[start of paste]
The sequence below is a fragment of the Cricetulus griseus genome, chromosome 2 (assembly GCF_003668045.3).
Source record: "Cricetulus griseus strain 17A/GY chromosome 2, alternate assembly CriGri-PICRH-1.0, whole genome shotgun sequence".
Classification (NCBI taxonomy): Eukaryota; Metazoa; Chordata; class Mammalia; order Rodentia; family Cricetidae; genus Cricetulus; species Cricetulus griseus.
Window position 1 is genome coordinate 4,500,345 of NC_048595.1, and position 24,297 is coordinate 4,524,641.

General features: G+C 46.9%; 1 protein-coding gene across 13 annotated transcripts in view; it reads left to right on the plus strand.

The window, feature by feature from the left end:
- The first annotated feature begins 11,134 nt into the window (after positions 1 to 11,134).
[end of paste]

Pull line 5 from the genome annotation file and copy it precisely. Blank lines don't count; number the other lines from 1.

General features: G+C 46.9%; 1 protein-coding gene across 13 annotated transcripts in view; it reads left to right on the plus strand.